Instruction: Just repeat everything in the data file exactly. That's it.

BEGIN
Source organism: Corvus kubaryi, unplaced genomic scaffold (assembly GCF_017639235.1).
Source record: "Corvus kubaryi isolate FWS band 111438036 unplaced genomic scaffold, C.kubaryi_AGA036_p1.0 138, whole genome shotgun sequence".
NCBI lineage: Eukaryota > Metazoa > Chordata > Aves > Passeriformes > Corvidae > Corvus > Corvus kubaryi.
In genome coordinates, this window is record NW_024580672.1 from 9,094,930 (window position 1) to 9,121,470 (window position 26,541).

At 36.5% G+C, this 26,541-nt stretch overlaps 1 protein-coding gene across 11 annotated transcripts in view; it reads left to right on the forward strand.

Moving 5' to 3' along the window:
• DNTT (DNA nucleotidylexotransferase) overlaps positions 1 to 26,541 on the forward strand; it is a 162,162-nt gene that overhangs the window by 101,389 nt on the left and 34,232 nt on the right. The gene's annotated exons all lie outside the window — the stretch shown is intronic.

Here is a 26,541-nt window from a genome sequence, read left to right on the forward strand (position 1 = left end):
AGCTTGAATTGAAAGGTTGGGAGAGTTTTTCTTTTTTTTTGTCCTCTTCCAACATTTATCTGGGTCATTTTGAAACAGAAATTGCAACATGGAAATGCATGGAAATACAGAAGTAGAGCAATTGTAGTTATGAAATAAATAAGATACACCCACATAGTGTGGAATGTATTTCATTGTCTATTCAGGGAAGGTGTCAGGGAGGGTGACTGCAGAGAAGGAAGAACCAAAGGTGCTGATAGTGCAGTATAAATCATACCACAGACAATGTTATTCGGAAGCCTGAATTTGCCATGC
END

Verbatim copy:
Source organism: Corvus kubaryi, unplaced genomic scaffold (assembly GCF_017639235.1).
Source record: "Corvus kubaryi isolate FWS band 111438036 unplaced genomic scaffold, C.kubaryi_AGA036_p1.0 138, whole genome shotgun sequence".
NCBI lineage: Eukaryota > Metazoa > Chordata > Aves > Passeriformes > Corvidae > Corvus > Corvus kubaryi.
In genome coordinates, this window is record NW_024580672.1 from 9,094,930 (window position 1) to 9,121,470 (window position 26,541).

At 36.5% G+C, this 26,541-nt stretch overlaps 1 protein-coding gene across 11 annotated transcripts in view; it reads left to right on the forward strand.

Moving 5' to 3' along the window:
• DNTT (DNA nucleotidylexotransferase) overlaps positions 1 to 26,541 on the forward strand; it is a 162,162-nt gene that overhangs the window by 101,389 nt on the left and 34,232 nt on the right. The gene's annotated exons all lie outside the window — the stretch shown is intronic.

Here is a 26,541-nt window from a genome sequence, read left to right on the forward strand (position 1 = left end):
AGCTTGAATTGAAAGGTTGGGAGAGTTTTTCTTTTTTTTTGTCCTCTTCCAACATTTATCTGGGTCATTTTGAAACAGAAATTGCAACATGGAAATGCATGGAAATACAGAAGTAGAGCAATTGTAGTTATGAAATAAATAAGATACACCCACATAGTGTGGAATGTATTTCATTGTCTATTCAGGGAAGGTGTCAGGGAGGGTGACTGCAGAGAAGGAAGAACCAAAGGTGCTGATAGTGCAGTATAAATCATACCACAGACAATGTTATTCGGAAGCCTGAATTTGCCATGC